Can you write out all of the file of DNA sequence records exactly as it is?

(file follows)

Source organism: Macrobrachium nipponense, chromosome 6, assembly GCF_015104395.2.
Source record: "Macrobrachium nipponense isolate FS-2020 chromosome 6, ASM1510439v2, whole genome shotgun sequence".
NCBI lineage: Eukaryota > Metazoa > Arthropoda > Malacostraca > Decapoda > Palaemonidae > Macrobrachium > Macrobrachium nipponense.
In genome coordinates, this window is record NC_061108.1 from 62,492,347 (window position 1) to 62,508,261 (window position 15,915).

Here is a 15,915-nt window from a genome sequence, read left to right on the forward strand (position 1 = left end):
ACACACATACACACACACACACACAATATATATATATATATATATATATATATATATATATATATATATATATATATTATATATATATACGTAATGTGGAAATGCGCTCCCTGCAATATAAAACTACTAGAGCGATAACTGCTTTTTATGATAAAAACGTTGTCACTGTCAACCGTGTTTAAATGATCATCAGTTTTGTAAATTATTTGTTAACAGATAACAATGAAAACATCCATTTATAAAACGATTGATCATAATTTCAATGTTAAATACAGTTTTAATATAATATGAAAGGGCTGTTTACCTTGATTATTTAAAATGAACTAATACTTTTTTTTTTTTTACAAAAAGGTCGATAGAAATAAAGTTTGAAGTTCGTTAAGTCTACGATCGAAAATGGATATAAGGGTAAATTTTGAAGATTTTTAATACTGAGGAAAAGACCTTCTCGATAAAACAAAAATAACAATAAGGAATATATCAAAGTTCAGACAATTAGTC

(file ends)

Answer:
Source organism: Macrobrachium nipponense, chromosome 6, assembly GCF_015104395.2.
Source record: "Macrobrachium nipponense isolate FS-2020 chromosome 6, ASM1510439v2, whole genome shotgun sequence".
NCBI lineage: Eukaryota > Metazoa > Arthropoda > Malacostraca > Decapoda > Palaemonidae > Macrobrachium > Macrobrachium nipponense.
In genome coordinates, this window is record NC_061108.1 from 62,492,347 (window position 1) to 62,508,261 (window position 15,915).

Here is a 15,915-nt window from a genome sequence, read left to right on the forward strand (position 1 = left end):
ACACACATACACACACACACACACAATATATATATATATATATATATATATATATATATATATATATATATATATATTATATATATATACGTAATGTGGAAATGCGCTCCCTGCAATATAAAACTACTAGAGCGATAACTGCTTTTTATGATAAAAACGTTGTCACTGTCAACCGTGTTTAAATGATCATCAGTTTTGTAAATTATTTGTTAACAGATAACAATGAAAACATCCATTTATAAAACGATTGATCATAATTTCAATGTTAAATACAGTTTTAATATAATATGAAAGGGCTGTTTACCTTGATTATTTAAAATGAACTAATACTTTTTTTTTTTTTACAAAAAGGTCGATAGAAATAAAGTTTGAAGTTCGTTAAGTCTACGATCGAAAATGGATATAAGGGTAAATTTTGAAGATTTTTAATACTGAGGAAAAGACCTTCTCGATAAAACAAAAATAACAATAAGGAATATATCAAAGTTCAGACAATTAGTC